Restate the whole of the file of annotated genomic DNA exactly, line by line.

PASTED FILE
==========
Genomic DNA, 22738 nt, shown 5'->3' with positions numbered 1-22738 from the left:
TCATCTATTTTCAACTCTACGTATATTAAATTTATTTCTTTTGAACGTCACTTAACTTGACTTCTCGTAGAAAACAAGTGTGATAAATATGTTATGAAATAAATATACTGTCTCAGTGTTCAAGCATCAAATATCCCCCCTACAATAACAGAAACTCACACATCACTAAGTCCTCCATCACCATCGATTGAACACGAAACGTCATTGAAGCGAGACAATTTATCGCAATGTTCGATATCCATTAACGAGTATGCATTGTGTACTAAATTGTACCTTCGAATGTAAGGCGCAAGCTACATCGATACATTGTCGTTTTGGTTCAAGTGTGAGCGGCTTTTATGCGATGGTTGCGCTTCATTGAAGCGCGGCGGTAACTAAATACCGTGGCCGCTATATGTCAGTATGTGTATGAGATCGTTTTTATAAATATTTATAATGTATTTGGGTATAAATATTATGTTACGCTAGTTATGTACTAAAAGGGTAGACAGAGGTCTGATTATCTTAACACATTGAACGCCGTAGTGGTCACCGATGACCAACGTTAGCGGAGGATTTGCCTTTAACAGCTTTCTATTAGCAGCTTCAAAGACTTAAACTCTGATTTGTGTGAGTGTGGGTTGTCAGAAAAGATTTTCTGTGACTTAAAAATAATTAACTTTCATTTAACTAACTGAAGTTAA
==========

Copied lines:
Genomic DNA, 22738 nt, shown 5'->3' with positions numbered 1-22738 from the left:
TCATCTATTTTCAACTCTACGTATATTAAATTTATTTCTTTTGAACGTCACTTAACTTGACTTCTCGTAGAAAACAAGTGTGATAAATATGTTATGAAATAAATATACTGTCTCAGTGTTCAAGCATCAAATATCCCCCCTACAATAACAGAAACTCACACATCACTAAGTCCTCCATCACCATCGATTGAACACGAAACGTCATTGAAGCGAGACAATTTATCGCAATGTTCGATATCCATTAACGAGTATGCATTGTGTACTAAATTGTACCTTCGAATGTAAGGCGCAAGCTACATCGATACATTGTCGTTTTGGTTCAAGTGTGAGCGGCTTTTATGCGATGGTTGCGCTTCATTGAAGCGCGGCGGTAACTAAATACCGTGGCCGCTATATGTCAGTATGTGTATGAGATCGTTTTTATAAATATTTATAATGTATTTGGGTATAAATATTATGTTACGCTAGTTATGTACTAAAAGGGTAGACAGAGGTCTGATTATCTTAACACATTGAACGCCGTAGTGGTCACCGATGACCAACGTTAGCGGAGGATTTGCCTTTAACAGCTTTCTATTAGCAGCTTCAAAGACTTAAACTCTGATTTGTGTGAGTGTGGGTTGTCAGAAAAGATTTTCTGTGACTTAAAAATAATTAACTTTCATTTAACTAACTGAAGTTAA